Neuro Fuzzy based controller for Power Quality Improvement

International Conference on Computational Intelligence and Communication Networks, 2015

ABSTRACT: Use of power electronic converters with nonlinear loads leads to power quality problems by producing harmonic currents and drawing reactive power. A shunt active power filter provides an elegant solution for reactive power compensation as well as harmonic mitigation leading to improvement in power quality. However, the shunt active power filter with PI type of controller is suitable only for a given load. If the load is varied, the proportional and integral gains are required to be fine tuned for each load setting. The present study deals with hybrid artificial intelligence controller, i.e. neuro fuzzy controller for shunt active power filter. The performance of neuro fuzzy controller over PI controller is examined and tabulated. The salvation of the problem is extensively verified with various loads and plotted the worst case out of them for the sustainability of the neuro fuzzy controller.



  1. Active Power Filter
  2. Neuro Fuzzy Controller
  3. Back Propagation Algorithm
  4. Soft Computing





Fig 1. Schematic Diagram of Shunt Active Power Filter




Fig 2. (a) Waveform of Load Current, Compensating Current, Source

Current and Source Voltage for Case V of Table1 (1kVA with α=60o) and

(b) Waveform of Source Voltage and in phase Source Current of Fig. (a) Reproduced



The application of hybrid artificial intelligence technique on shunt active power filter is proved to be an eminent solution for the mitigation of harmonics and the compensation of reactive power. The hybrid artificial intelligence used here is the neuro fuzzy controller. It takes the linguistic inputs as a fuzzy logic controller and it adapts any situation in between the running of the program as the neural network. The simulation results states that the active power filter controller with neuro fuzzy controllers have been seen to eminently minimize harmonics in the source current when the load demands non sinusoidal current, irrespective of whether the load is fixed or variable when compared to PI Controller. Simultaneously, the power factor at source also becomes the unity, if the load demands reactive power. The neuro fuzzy controller is far superior to the PI controller for all the loads. In the present work, a range of values of the load is considered to robustly test the controllers. It has been demonstrated that neuro fuzzy controller offers more acceptable results over the PI controller. The neuro fuzzy controller, therefore, significantly improves the performance of a shunt active power filter.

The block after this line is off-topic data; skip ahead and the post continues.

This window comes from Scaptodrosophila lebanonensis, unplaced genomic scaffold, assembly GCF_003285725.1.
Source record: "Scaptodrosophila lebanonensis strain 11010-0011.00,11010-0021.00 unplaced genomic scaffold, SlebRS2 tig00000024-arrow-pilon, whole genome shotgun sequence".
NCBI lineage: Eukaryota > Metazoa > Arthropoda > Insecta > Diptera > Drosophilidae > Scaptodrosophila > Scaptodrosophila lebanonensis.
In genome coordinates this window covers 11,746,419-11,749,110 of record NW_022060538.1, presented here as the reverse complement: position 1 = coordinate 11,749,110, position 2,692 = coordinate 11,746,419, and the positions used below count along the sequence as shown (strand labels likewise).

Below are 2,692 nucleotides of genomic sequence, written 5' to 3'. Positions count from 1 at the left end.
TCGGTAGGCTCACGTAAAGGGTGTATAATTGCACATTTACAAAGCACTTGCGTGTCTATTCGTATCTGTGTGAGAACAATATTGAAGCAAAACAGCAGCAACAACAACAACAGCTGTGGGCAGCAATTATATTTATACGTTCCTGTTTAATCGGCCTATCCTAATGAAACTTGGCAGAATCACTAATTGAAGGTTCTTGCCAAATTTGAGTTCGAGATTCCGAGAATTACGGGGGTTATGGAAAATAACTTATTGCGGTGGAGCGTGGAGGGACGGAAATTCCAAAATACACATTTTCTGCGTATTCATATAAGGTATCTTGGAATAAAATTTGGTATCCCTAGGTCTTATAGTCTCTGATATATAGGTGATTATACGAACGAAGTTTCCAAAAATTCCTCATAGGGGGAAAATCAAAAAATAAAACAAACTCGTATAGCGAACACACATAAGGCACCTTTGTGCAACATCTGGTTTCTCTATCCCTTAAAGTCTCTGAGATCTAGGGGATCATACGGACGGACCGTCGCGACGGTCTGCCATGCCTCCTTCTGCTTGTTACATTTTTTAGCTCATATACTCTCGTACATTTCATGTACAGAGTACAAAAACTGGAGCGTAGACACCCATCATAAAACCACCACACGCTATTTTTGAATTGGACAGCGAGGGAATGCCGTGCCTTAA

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Static synchronous compensator (STATCOM) Projects

static synchronous compensator (STATCOM), also known as a static synchronous condenser (STATCON), is a regulating device used on alternating current electricity transmission networks. It is based on a power electronics voltage-source converter and can act as either a source or sink of reactive AC power to an electricity network. If connected to a source of power it can also provide active AC power. It is a member of the FACTS family of devices. It is inherently modular and electable.

A STATCOM is a voltage source converter (VSC)-based device, with the voltage source behind a reactor. The voltage source is created from a DC capacitor and therefore a STATCOM has very little active power capability. However, its active power capability can be increased if a suitable energy storage device is connected across the DC capacitor. The reactive power at the terminals of the STATCOM depends on the amplitude of the voltage source. For example, if the terminal voltage of the VSC is higher than the AC voltage at the point of connection, the STATCOM generates reactive current; conversely, when the amplitude of the voltage source is lower than the AC voltage, it absorbs reactive power.The response time of a STATCOM is shorter than that of a static VAR compensator (SVC), mainly due to the fast switching times provided by the IGBTs of the voltage source converter. The STATCOM also provides better reactive power support at low AC voltages than an SVC, since the reactive power from a STATCOM decreases linearly with the AC voltage (as the current can be maintained at the rated value even down to low AC voltage).

STATCOM-Based Voltage Regulator for Self-Excited Induction Generator Feeding Nonlinear Loads